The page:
Brit Music: Tony Sheridan, ex-leader of the Beatles, dies.

Tony Sheridan's the one on the right.

Tony Sheridan’s the one on the right.

When’s the last time I did a post on the Beatles? Well, okay, I did a post on Paul getting mistaken for a busker two weeks ago… and talked about a rare Beatles recording, Yoko Ono’s 80th Birthday, and a re-recording of their first album in the space of a single week. Okay, so I’ve done a lot of Beatles articles lately. But the fact is that Tony Sheridan, their former leader, has died at the age of 72.

Now, the less informed of you may ask, “who is Tony Sheridan and why have I never heard of his leading one of the greatest bands in history?” Well, I’ll tell you. In the early 1960s, the Beatles and Tony Sheridan were both performing in the Hamburg club scene, a strange accident led to Sheridan’s band going back to England, but the man himself being left behind. The two knew each other before, and the Beatles volunteered to be the backing band for Tony Sheridan. They recorded their first single (not counting In Spite of All the Danger b/w That’ll Be the Day, which wasn’t really released until Anthology): My Bonnie b/w (When) The Saints (Go Marching In), under the name Tony Sheridan and the Beat Brothers, eventually recording an album called My Bonnie, whose materials would be re-released in innnumerable formats after The Beatles went their separate ways and became musical gods. Reportedly, their single with Tony Sheridan led to their meeting their manager Brian Epstein.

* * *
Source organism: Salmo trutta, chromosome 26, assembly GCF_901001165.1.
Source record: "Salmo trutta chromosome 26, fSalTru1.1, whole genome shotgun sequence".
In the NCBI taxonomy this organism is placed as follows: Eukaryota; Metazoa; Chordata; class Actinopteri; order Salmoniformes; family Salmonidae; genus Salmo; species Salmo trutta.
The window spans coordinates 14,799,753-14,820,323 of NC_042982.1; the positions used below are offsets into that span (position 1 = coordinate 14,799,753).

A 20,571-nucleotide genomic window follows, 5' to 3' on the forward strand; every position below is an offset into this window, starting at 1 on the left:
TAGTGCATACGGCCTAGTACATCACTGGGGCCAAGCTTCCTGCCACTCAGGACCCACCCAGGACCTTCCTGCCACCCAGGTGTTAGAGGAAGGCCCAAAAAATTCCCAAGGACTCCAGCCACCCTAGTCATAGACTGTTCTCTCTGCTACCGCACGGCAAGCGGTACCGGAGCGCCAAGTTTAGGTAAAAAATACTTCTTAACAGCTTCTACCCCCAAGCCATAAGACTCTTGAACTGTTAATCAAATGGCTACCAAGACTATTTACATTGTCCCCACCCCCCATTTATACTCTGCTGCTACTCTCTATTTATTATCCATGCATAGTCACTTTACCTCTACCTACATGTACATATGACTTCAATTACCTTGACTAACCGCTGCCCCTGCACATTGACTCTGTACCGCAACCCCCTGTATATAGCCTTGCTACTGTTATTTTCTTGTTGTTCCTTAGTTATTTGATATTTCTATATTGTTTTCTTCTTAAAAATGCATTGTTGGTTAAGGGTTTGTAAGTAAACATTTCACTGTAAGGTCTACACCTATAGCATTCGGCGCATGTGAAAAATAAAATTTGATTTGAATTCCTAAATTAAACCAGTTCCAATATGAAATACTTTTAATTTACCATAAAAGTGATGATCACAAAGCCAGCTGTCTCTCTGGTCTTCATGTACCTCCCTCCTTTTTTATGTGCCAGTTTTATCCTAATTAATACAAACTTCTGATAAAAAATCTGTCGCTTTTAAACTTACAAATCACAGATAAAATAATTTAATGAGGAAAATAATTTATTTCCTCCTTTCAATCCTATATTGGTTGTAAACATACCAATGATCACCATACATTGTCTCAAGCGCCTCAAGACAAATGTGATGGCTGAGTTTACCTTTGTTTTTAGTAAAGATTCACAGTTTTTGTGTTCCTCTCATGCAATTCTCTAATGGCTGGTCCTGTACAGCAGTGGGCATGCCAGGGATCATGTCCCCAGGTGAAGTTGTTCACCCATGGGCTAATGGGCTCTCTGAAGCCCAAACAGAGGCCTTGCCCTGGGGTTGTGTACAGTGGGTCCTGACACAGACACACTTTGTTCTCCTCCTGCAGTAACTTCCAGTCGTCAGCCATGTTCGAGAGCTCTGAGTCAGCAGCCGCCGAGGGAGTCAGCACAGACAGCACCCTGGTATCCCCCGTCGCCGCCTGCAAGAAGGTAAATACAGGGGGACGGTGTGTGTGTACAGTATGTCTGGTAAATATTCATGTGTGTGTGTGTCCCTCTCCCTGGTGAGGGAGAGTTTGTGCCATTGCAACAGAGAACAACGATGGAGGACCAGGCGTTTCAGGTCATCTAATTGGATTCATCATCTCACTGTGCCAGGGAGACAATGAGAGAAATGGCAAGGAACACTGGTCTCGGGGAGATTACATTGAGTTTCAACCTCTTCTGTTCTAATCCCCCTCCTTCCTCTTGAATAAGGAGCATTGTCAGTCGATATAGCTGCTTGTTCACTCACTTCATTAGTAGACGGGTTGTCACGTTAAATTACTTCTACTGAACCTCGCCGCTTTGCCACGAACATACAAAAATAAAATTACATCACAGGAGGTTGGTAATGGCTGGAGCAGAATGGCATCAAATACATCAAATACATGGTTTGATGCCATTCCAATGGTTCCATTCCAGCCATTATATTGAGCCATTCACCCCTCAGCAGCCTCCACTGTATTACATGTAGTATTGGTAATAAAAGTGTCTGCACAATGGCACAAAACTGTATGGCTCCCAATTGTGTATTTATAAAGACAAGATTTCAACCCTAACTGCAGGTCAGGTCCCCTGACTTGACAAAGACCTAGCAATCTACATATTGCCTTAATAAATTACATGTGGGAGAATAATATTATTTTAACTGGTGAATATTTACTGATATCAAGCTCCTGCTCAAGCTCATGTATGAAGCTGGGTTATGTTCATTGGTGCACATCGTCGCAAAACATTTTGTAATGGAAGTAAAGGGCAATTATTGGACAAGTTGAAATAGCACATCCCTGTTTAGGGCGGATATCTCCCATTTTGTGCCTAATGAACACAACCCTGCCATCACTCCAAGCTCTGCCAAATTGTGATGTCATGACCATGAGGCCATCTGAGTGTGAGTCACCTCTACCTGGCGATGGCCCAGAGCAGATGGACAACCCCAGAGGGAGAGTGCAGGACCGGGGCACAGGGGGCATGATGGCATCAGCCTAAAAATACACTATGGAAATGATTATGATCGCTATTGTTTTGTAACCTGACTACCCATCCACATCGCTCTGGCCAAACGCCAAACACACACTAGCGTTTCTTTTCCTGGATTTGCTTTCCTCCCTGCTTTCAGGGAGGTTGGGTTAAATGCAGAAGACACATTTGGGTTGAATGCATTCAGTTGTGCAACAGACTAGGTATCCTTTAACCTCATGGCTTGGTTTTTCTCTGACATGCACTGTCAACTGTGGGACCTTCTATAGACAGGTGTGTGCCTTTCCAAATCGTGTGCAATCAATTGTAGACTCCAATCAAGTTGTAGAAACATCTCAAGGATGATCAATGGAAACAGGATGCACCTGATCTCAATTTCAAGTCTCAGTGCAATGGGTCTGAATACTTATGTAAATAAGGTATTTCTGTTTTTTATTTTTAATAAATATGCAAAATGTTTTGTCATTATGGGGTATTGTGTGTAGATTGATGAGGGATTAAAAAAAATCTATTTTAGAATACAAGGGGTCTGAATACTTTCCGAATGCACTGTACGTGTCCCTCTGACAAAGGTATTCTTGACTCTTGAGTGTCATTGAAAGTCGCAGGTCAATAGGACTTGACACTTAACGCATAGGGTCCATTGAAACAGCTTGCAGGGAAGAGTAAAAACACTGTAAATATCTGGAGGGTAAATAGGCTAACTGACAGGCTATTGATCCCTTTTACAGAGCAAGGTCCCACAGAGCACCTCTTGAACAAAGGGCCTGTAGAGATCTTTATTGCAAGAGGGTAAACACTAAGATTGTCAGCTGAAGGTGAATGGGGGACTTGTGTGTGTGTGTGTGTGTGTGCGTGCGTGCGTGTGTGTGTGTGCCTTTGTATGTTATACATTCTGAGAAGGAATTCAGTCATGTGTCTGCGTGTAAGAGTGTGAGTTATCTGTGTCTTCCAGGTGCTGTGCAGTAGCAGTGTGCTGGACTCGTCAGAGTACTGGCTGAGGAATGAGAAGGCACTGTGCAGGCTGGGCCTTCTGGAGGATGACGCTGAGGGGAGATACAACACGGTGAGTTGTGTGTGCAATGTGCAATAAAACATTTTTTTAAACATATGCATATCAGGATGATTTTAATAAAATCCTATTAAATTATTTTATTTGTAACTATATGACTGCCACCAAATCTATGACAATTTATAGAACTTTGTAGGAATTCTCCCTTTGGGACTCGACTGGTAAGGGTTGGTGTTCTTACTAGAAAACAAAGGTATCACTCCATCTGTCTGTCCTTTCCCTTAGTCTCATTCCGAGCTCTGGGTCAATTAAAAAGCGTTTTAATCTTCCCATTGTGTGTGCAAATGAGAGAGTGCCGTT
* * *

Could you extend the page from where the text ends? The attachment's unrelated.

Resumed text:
Reportedly, Sheridan was an unpredictable performer, doing antics ranging from coming onstage drunk, hitting his pianist on the head with a tambourine, in an act that would inspire Noel Gallagher. Like Gallagher, Sheridan was on speed at the time. But, regardless, the Beatles would turn up to see him every night, and, even in later years, Paul McCartney would call him “The Teacher,” and introduced the band to music that wasn’t available in England at the time.

Also, in 1958, he was reportedly the first person to play electric guitar on British Television. This is hard to verify, and knowing the Beeb’s poor archiving at the time, the recordings are most likely wiped.

When all that was done, Tony Sheridan made his meal ticket from his association with The Beatles, and even made his last live performance at San Diego’s Beatlefair 2012 before undergoing heart surgery in his adopted homeland of Germany.

On Facebook, on February 16, the Sheridan family posted, “Our beloved father and friend! Thank you for your love and inspiration. You left us today at 12.00 pm”.

And, now, for those of you who don’t have any of the repackagings of Tony’s work with The Beatles, here’s his recording of My Bonnie with The Beat Brothers.


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